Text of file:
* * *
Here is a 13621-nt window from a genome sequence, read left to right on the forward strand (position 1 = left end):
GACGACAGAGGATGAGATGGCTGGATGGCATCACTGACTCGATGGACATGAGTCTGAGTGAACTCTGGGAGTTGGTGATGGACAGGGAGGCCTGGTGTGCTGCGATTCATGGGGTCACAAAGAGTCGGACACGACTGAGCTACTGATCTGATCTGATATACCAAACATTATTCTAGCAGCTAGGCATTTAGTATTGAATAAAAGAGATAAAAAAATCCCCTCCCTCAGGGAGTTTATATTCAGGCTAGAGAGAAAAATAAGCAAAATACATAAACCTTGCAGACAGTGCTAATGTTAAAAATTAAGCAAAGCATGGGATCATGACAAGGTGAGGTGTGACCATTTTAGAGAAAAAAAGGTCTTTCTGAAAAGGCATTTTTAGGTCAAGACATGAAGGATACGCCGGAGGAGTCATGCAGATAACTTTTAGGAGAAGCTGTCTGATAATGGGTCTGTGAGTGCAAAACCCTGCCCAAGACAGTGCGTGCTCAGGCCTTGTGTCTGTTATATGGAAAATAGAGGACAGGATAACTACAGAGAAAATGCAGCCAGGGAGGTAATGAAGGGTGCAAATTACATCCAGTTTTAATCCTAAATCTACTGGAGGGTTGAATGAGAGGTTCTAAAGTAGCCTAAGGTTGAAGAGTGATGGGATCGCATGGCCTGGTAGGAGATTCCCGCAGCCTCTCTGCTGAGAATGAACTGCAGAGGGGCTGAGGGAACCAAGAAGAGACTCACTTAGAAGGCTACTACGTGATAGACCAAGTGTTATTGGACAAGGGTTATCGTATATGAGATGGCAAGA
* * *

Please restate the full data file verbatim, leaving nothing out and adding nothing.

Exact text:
Here is a 13621-nt window from a genome sequence, read left to right on the forward strand (position 1 = left end):
GACGACAGAGGATGAGATGGCTGGATGGCATCACTGACTCGATGGACATGAGTCTGAGTGAACTCTGGGAGTTGGTGATGGACAGGGAGGCCTGGTGTGCTGCGATTCATGGGGTCACAAAGAGTCGGACACGACTGAGCTACTGATCTGATCTGATATACCAAACATTATTCTAGCAGCTAGGCATTTAGTATTGAATAAAAGAGATAAAAAAATCCCCTCCCTCAGGGAGTTTATATTCAGGCTAGAGAGAAAAATAAGCAAAATACATAAACCTTGCAGACAGTGCTAATGTTAAAAATTAAGCAAAGCATGGGATCATGACAAGGTGAGGTGTGACCATTTTAGAGAAAAAAAGGTCTTTCTGAAAAGGCATTTTTAGGTCAAGACATGAAGGATACGCCGGAGGAGTCATGCAGATAACTTTTAGGAGAAGCTGTCTGATAATGGGTCTGTGAGTGCAAAACCCTGCCCAAGACAGTGCGTGCTCAGGCCTTGTGTCTGTTATATGGAAAATAGAGGACAGGATAACTACAGAGAAAATGCAGCCAGGGAGGTAATGAAGGGTGCAAATTACATCCAGTTTTAATCCTAAATCTACTGGAGGGTTGAATGAGAGGTTCTAAAGTAGCCTAAGGTTGAAGAGTGATGGGATCGCATGGCCTGGTAGGAGATTCCCGCAGCCTCTCTGCTGAGAATGAACTGCAGAGGGGCTGAGGGAACCAAGAAGAGACTCACTTAGAAGGCTACTACGTGATAGACCAAGTGTTATTGGACAAGGGTTATCGTATATGAGATGGCAAGA